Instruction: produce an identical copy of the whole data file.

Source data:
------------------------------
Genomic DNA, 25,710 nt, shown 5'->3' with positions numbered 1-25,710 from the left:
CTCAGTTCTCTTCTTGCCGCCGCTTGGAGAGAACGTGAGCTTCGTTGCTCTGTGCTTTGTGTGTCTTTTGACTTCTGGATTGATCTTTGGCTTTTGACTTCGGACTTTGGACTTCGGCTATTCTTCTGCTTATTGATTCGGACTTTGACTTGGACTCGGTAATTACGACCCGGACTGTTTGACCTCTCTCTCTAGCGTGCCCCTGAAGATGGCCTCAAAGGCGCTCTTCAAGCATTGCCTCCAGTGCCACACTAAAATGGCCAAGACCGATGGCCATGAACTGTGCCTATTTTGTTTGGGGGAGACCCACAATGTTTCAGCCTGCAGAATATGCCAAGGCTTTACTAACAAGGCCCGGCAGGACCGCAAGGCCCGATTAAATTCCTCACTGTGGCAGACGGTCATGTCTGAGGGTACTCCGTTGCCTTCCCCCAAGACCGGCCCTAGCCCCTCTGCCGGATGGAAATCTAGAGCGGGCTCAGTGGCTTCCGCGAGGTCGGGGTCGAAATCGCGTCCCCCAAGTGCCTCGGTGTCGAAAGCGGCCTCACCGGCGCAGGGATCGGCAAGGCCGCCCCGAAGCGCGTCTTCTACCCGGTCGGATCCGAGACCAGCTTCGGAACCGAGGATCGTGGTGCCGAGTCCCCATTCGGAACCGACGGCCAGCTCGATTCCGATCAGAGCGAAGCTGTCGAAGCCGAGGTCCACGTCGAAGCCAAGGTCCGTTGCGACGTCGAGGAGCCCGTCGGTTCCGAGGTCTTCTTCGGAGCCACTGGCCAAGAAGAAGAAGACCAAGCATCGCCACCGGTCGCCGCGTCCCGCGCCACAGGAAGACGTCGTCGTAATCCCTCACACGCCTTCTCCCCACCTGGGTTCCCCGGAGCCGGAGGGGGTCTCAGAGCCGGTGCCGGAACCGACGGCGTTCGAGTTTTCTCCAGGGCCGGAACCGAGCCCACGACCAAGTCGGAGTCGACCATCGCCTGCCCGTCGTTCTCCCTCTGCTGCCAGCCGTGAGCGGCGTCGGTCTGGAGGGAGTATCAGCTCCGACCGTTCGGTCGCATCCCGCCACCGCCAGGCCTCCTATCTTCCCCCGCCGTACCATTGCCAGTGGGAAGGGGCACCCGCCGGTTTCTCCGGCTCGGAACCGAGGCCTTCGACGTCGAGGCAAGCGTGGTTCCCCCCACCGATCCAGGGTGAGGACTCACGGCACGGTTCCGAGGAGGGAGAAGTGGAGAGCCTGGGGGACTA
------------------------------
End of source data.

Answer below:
Genomic DNA, 25,710 nt, shown 5'->3' with positions numbered 1-25,710 from the left:
CTCAGTTCTCTTCTTGCCGCCGCTTGGAGAGAACGTGAGCTTCGTTGCTCTGTGCTTTGTGTGTCTTTTGACTTCTGGATTGATCTTTGGCTTTTGACTTCGGACTTTGGACTTCGGCTATTCTTCTGCTTATTGATTCGGACTTTGACTTGGACTCGGTAATTACGACCCGGACTGTTTGACCTCTCTCTCTAGCGTGCCCCTGAAGATGGCCTCAAAGGCGCTCTTCAAGCATTGCCTCCAGTGCCACACTAAAATGGCCAAGACCGATGGCCATGAACTGTGCCTATTTTGTTTGGGGGAGACCCACAATGTTTCAGCCTGCAGAATATGCCAAGGCTTTACTAACAAGGCCCGGCAGGACCGCAAGGCCCGATTAAATTCCTCACTGTGGCAGACGGTCATGTCTGAGGGTACTCCGTTGCCTTCCCCCAAGACCGGCCCTAGCCCCTCTGCCGGATGGAAATCTAGAGCGGGCTCAGTGGCTTCCGCGAGGTCGGGGTCGAAATCGCGTCCCCCAAGTGCCTCGGTGTCGAAAGCGGCCTCACCGGCGCAGGGATCGGCAAGGCCGCCCCGAAGCGCGTCTTCTACCCGGTCGGATCCGAGACCAGCTTCGGAACCGAGGATCGTGGTGCCGAGTCCCCATTCGGAACCGACGGCCAGCTCGATTCCGATCAGAGCGAAGCTGTCGAAGCCGAGGTCCACGTCGAAGCCAAGGTCCGTTGCGACGTCGAGGAGCCCGTCGGTTCCGAGGTCTTCTTCGGAGCCACTGGCCAAGAAGAAGAAGACCAAGCATCGCCACCGGTCGCCGCGTCCCGCGCCACAGGAAGACGTCGTCGTAATCCCTCACACGCCTTCTCCCCACCTGGGTTCCCCGGAGCCGGAGGGGGTCTCAGAGCCGGTGCCGGAACCGACGGCGTTCGAGTTTTCTCCAGGGCCGGAACCGAGCCCACGACCAAGTCGGAGTCGACCATCGCCTGCCCGTCGTTCTCCCTCTGCTGCCAGCCGTGAGCGGCGTCGGTCTGGAGGGAGTATCAGCTCCGACCGTTCGGTCGCATCCCGCCACCGCCAGGCCTCCTATCTTCCCCCGCCGTACCATTGCCAGTGGGAAGGGGCACCCGCCGGTTTCTCCGGCTCGGAACCGAGGCCTTCGACGTCGAGGCAAGCGTGGTTCCCCCCACCGATCCAGGGTGAGGACTCACGGCACGGTTCCGAGGAGGGAGAAGTGGAGAGCCTGGGGGACTA